[28]      Gareth Bennett: Yes.

 

[29]      Mike Hedges: ‘Proposal to Postpone the Restrictions on Fishing in Welsh Rivers’. Again, we’ve written to the Cabinet Secretary and had the response. The petitioner has sent further comments, which are in the papers for the meeting. What action do we want to take?

 

[30]      Gareth Bennett: Pass it on to the Minister for fisheries.

 

[31]      Mike Hedges: We’ve already written to the Minister.

 

[32]      Gareth Bennett: Oh, sorry.

 

[33]      Mike Hedges: We’ve written to the Minister and the Minister has responded.

 

[34]      Gareth Bennett: Right.

 

[35]      Mike Hedges: We can either—. The petitioner has submitted further comments, so we can actually send the petitioner’s further comments to the Minister.

 

[36]      Mr Francis: The letter from the Minister informs us that there’s a Natural Resources Wales consultation due at some point either later this year or early next year, and that’s where—. So, there’s going to be further consultation, so you may wish to just let that run its course.

 

[37]      Mike Hedges: Yes, we’ll let it run its course, but can we send the petitioner’s letter on to NRW, so that they’ve got it ready for their consultation?

 

[38]      Mr Francis: Yes.

 

[39]      Mike Hedges: Okay.

 

[40]      Mr Francis: Do you want to close the petition?

 

[41]      Mike Hedges: Yes, close the petition and just write on.

 

[42]      The next one—at least three of us have an interest in this—is ‘Keep our Councils Rejuvenated by Introducing a Fixed Term’.

 

[43]      Janet Finch-Saunders: This would be unprecedented, I mean—.

 

[44]      Mike Hedges: Well, I don’t think it would be fair on the electorate. Many of us have been elected. If the electorate don’t want us, they’ve got an opportunity to remove us, but stopping people being a candidate, unless they’ve committed an offence, I think is fundamentally wrong. It’s up to the electorate. I mean, they may or may not want us to continue and we’ll discover that in just under five years’ time, but it’ll be their decision and it’s the same with the local authorities. A number of councillors will discover next May whether the electorate want them to carry on or not, but that will be the electorate’s decision; I don’t think we should interfere with the electorate’s decision.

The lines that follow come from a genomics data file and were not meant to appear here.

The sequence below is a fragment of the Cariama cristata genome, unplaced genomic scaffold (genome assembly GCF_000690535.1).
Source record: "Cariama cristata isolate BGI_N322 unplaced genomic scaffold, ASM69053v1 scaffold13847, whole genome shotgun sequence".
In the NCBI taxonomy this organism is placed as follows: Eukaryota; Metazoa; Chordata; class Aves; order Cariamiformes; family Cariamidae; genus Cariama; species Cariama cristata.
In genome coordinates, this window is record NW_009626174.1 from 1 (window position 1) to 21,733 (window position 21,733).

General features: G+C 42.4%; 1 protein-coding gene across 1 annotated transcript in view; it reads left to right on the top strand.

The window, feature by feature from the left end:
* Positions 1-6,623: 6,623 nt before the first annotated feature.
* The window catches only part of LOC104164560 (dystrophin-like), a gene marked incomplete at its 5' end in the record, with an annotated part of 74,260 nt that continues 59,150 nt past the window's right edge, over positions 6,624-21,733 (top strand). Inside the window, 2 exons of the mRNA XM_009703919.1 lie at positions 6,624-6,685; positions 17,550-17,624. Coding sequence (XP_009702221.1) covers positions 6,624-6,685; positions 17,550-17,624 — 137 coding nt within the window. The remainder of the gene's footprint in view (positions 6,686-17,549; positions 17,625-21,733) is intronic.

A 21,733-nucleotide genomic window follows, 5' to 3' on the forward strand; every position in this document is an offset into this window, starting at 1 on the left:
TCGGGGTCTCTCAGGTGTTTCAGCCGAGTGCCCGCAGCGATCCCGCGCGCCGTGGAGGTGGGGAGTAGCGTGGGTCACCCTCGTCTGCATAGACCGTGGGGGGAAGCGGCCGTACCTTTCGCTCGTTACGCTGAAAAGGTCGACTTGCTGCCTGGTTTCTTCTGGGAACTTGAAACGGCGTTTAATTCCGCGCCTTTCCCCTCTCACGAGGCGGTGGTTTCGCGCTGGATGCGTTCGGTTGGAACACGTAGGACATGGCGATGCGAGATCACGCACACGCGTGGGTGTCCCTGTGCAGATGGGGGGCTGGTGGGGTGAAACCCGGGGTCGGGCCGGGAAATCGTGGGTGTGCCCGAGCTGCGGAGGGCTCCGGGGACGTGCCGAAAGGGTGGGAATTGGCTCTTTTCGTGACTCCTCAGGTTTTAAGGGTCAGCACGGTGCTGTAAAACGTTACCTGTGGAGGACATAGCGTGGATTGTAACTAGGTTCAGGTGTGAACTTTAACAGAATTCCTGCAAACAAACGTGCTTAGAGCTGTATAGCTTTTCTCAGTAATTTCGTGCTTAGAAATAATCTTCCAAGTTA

[45]      Neil McEvoy: I don’t think you’d get enough councillors, to be honest. It takes you four years to know how to do the job really.

 

[46]      Mike Hedges: And you’d end up having funny things like people getting their husbands and wives to stand because they’ve run out of their term. It’s just wrong.

 

[47]      Gareth Bennett: Yes, but the thing is, is it up to us to decide? We could just pass it on to the local government Minister; he’d probably think it’s a load of nonsense anyway, wouldn’t he?